Ah, the dilemma of conflict. It is equally common and terrifying. Interviewers ask this question to learn more about your approach to the inevitable—disagreements at work. However, even when you are not at fault, it can be difficult to look good in a conflict, so you might be uneasy. Focusing more on the method of solving the problem than the actual issue is the key to getting through this one.

Sample Answer – “Funny enough, I was a member of a committee that organized training on conflict intervention in the workplace last year, and the resistance we encountered when we attempted to enforce attendance really put our curriculum to the test. One senior employee in particular came across as adamant. It took some careful listening to discern that, given the workload he was managing, he felt that it wasn’t the best use of his time. I took care to acknowledge his anxiety. I then focused on his specific objection and explained how the training was intended to enhance not only the company culture but also the efficiency at which we operated—and that the goal was for the training to make everyone’s workload feel lighter rather than pointing out that he himself had voted for the entire staff to go through this training. He eventually showed up and was present when I addressed the entire staff about finding the core of a conflict and dealing with it head-on without bringing up other issues, which is how I try to handle any conflict at work.”

2. Describe a situation where you needed information from someone but they weren’t very responsive. How did you act?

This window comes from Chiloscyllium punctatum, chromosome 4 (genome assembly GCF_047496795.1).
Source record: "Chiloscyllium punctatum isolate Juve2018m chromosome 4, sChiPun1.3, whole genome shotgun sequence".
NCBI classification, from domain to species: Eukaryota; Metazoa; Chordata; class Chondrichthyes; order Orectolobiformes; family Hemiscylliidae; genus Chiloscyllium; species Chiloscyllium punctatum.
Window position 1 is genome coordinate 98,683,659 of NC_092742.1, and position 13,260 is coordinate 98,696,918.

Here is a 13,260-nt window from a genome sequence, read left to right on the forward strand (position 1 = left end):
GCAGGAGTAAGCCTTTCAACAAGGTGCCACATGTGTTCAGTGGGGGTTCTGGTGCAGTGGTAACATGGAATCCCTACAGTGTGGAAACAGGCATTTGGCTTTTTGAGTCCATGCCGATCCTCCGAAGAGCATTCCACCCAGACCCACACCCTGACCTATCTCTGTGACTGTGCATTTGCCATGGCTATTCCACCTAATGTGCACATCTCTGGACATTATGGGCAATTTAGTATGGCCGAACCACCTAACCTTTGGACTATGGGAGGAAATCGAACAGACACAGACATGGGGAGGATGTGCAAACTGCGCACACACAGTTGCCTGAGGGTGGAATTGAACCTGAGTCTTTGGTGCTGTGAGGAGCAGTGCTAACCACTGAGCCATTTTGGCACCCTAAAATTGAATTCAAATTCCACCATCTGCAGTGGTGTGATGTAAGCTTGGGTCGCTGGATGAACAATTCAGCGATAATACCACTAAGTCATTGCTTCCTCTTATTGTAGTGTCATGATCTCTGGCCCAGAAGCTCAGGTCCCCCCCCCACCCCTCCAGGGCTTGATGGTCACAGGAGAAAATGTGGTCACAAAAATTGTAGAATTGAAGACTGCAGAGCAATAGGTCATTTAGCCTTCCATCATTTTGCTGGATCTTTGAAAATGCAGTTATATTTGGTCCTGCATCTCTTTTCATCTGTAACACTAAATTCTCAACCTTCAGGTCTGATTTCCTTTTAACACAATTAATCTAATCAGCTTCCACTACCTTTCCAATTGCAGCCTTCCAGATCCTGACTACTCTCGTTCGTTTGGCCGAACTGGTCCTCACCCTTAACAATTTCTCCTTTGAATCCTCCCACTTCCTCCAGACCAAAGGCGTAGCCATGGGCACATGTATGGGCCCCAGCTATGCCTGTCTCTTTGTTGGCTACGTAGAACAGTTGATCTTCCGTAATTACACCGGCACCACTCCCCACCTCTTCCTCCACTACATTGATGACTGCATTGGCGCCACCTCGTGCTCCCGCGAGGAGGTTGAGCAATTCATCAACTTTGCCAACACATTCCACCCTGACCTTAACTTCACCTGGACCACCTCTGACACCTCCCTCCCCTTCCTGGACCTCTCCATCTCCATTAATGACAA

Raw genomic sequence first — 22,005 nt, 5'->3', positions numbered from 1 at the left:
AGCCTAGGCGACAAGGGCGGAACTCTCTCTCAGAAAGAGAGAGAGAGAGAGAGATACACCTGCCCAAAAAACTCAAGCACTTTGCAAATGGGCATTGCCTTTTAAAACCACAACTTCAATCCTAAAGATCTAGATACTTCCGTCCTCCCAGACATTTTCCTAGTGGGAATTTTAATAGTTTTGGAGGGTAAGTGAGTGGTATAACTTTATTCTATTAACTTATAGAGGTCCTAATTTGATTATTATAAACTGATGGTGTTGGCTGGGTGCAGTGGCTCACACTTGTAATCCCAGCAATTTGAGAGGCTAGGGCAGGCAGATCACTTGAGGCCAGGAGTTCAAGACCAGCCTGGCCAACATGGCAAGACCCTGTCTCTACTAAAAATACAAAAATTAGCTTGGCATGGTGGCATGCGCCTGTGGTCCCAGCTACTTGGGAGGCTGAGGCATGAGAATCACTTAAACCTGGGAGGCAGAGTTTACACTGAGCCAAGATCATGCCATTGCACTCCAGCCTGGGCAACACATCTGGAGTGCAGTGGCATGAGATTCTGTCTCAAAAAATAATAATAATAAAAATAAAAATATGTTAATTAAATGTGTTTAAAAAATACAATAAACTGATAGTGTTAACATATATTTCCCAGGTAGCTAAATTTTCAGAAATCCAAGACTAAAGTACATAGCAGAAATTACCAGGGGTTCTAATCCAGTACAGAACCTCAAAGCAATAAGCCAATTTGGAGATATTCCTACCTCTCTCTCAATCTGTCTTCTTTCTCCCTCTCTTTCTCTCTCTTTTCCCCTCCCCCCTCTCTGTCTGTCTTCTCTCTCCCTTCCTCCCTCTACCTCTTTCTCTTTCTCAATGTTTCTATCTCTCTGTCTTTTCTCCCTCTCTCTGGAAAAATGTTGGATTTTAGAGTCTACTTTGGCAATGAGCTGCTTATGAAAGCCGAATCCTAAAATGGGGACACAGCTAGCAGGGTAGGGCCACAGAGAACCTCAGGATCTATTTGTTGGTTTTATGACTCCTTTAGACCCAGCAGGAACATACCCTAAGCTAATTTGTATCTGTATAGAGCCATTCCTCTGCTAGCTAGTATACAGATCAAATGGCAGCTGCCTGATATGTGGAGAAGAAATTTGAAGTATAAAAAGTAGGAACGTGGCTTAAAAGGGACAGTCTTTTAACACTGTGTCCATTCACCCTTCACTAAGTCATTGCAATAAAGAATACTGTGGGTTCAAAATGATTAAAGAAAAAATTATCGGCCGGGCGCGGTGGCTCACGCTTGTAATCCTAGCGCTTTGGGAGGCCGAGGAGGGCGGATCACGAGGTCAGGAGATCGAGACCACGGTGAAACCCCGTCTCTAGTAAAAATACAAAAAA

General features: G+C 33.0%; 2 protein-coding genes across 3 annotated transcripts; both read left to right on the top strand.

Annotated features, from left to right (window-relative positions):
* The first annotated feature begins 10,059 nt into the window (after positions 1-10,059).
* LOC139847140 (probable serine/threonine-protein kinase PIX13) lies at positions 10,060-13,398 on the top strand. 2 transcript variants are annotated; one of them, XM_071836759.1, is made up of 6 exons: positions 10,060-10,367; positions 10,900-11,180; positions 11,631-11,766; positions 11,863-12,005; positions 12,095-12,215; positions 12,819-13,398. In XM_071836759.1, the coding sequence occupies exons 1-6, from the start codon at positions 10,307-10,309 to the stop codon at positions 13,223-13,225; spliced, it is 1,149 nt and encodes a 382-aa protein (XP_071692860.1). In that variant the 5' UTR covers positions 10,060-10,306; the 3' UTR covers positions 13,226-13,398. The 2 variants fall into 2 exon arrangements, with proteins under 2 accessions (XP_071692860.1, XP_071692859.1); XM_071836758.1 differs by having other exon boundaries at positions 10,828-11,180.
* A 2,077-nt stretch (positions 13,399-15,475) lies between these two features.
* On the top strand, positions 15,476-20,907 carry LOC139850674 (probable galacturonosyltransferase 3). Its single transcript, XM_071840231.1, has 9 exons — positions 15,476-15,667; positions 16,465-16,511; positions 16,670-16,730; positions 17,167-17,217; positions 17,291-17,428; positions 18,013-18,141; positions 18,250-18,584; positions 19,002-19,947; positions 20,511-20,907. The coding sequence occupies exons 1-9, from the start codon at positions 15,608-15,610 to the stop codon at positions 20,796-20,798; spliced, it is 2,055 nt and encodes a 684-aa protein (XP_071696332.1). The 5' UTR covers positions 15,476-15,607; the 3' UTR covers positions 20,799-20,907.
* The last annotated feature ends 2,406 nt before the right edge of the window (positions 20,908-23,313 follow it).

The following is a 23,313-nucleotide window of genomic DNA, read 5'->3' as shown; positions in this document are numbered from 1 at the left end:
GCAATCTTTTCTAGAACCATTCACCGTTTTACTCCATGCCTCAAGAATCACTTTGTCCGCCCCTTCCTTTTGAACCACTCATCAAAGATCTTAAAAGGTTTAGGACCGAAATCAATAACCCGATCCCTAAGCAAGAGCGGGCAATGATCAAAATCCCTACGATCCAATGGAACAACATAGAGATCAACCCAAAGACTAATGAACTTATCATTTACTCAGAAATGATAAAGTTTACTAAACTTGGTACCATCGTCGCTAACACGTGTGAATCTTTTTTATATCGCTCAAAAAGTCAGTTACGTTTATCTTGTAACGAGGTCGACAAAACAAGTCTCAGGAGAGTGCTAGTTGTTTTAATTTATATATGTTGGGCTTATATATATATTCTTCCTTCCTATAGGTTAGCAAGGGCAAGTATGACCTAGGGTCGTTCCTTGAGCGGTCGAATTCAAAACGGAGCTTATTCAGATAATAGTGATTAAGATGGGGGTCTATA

Hiring managers seek candidates with problem-solving skills. This question is intended to highlight the fact that a communication breakdown is at the root of many workplace issues. Avoid getting too caught up in the specifics of the tale, and be sure to conclude with a clear takeaway.

Sample Answer – “I remember having to reserve interview rooms on the same day for a number of different candidates, each with a few sessions when I was a junior recruiter’s assistant. The problem with the company’s online system for booking conference rooms was that it allowed more senior employees to reschedule my reservations. I had to work quickly to retrieve them. I literally ran around the office looking for the people who had taken my rooms after not receiving any responses to my emails to let them know why I needed them. I frantically searched the office for the individuals who had taken my rooms so that I could explain why I needed them. Even though it was stressful at the time, everything turned out for the best. Most people were happy to change the time or location of the interview to ensure everything went as planned. I also got to know a lot of people, and I quickly discovered that speaking with someone in person can frequently advance conversations more quickly than email can.”

3. Give an example of a time when impressing a client was particularly important. How did you approach doing that?

A perfect response to this question has a fantastic result and exemplifies how they arrived at that result. However, describing the steps you took will get you a strong response even if the outcome is only passable rather than excellent.

Sample Answer – “Making a good impression on a potential client before they sign a contract is one of the most crucial moments. I can tell when the sales team wants to meet with a potential customer because we’re getting close to closing the deal, so I try to assist in that process. That’s probably the reason I was chosen to represent the research team in the final presentation we made for what would end up being the year’s biggest client win. I talked to every member of the sales team who had previously met with them to find out as much as I could about what they might be interested in. I don’t try to treat all of my clients the same, which is something I do that makes me stand out. In an effort to show them that I did my research and cared enough to avoid giving general responses, I made an effort to address their particular queries and worries. In this instance, having the data gathered and prepared for each question they posed made all the difference in fostering their trust in our business.”